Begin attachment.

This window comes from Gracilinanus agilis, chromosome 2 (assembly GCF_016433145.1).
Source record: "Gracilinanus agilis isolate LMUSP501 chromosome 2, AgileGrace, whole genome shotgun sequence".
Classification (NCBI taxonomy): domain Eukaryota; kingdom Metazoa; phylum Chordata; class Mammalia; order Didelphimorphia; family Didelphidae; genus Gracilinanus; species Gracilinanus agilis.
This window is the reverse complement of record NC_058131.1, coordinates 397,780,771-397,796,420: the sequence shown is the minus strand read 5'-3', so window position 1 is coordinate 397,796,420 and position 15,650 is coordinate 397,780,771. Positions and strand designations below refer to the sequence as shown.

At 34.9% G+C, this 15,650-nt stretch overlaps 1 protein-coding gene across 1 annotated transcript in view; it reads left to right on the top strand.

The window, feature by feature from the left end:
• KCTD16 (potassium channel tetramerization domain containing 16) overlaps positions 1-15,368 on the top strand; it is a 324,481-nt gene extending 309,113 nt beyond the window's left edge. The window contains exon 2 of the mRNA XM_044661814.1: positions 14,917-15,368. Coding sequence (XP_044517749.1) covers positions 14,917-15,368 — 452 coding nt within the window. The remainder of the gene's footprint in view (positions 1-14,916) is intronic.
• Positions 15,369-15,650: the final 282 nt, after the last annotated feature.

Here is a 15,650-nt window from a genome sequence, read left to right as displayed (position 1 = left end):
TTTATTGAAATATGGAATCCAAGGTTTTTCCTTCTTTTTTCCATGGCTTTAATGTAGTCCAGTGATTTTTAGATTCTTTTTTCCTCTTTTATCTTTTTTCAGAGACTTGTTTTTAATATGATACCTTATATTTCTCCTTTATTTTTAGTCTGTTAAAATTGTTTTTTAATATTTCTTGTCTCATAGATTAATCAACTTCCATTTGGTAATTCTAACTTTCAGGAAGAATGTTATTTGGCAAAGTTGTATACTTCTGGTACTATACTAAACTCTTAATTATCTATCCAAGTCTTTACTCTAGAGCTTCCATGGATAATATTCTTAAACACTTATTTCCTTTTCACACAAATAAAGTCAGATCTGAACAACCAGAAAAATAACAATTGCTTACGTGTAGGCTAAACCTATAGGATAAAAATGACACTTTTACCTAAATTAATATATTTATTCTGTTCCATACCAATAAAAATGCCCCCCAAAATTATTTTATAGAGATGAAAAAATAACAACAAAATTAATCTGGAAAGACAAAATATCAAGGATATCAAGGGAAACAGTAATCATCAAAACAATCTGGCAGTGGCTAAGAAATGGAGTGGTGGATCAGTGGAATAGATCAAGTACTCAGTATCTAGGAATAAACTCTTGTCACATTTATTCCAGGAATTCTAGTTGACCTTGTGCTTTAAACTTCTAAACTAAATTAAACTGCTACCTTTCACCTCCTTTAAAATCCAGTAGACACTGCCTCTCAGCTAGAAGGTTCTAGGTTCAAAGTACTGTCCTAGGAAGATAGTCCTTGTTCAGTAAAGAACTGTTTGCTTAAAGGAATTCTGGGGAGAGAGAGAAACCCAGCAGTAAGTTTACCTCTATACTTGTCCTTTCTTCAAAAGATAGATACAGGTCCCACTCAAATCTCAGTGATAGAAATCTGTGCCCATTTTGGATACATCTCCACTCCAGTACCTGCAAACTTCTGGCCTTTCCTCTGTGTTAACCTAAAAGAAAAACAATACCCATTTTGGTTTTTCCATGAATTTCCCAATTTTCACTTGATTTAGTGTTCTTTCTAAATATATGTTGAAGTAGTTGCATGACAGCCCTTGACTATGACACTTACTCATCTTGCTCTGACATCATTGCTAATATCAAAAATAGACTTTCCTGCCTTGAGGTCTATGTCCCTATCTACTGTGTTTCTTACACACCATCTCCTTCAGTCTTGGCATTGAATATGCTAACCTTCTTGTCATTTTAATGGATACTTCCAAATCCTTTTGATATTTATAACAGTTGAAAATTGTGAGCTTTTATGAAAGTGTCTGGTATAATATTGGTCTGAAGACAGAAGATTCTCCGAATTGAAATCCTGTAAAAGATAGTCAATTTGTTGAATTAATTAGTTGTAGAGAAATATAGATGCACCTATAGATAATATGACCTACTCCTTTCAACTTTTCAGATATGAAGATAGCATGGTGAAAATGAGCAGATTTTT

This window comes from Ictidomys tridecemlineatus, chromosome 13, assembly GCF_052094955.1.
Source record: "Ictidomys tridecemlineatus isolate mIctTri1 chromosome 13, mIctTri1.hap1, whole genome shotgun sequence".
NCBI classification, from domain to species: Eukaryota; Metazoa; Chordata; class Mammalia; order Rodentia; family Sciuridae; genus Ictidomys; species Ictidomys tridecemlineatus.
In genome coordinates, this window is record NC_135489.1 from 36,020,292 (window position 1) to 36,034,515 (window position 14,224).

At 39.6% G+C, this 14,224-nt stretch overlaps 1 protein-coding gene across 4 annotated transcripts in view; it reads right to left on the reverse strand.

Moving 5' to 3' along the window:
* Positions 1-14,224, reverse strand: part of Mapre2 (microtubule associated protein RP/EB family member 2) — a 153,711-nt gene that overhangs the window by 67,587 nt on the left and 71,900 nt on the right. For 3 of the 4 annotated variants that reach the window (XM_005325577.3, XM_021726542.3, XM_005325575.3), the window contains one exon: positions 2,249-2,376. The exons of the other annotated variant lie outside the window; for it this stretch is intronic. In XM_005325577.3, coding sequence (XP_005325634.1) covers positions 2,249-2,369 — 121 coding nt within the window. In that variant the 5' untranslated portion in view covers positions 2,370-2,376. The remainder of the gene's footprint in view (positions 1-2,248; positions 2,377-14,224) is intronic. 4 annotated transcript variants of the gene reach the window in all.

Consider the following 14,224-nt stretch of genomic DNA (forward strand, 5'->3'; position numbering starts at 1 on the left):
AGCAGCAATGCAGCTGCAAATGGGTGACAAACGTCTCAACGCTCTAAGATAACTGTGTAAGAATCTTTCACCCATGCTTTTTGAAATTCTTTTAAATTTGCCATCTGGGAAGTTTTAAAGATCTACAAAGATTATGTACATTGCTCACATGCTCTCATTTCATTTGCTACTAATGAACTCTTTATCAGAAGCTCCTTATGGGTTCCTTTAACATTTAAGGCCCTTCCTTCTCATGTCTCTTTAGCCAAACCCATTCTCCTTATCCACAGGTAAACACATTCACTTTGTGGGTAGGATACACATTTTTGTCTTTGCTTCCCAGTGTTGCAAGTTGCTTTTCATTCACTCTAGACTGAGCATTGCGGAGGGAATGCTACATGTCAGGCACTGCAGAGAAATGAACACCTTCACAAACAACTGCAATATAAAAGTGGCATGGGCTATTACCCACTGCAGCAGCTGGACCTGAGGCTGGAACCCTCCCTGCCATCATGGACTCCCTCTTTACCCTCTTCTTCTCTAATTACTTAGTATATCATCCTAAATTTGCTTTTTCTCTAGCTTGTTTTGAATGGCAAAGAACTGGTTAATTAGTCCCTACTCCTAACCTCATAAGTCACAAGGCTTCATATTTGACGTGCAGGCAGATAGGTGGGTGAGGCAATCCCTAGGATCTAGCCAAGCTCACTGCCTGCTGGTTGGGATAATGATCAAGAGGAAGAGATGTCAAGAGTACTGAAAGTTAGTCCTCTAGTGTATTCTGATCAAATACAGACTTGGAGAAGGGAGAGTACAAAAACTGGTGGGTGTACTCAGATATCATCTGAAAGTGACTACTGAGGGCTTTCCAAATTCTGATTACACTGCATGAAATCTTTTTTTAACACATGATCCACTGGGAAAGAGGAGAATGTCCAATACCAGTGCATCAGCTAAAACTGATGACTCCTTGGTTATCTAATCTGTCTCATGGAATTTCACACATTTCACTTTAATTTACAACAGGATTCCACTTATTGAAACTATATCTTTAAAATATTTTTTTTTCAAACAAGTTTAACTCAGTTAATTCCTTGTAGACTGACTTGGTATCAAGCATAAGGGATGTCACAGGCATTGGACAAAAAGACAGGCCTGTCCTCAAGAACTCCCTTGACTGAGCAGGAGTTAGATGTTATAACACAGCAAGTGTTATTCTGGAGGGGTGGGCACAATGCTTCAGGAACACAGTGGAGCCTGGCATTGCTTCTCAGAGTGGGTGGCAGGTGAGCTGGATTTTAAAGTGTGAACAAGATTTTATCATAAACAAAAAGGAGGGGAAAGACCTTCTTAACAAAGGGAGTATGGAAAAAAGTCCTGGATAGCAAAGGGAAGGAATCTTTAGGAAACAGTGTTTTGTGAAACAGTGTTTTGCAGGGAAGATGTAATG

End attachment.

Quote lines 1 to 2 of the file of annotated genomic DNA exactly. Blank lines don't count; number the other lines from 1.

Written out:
This window comes from Gracilinanus agilis, chromosome 2 (assembly GCF_016433145.1).
Source record: "Gracilinanus agilis isolate LMUSP501 chromosome 2, AgileGrace, whole genome shotgun sequence".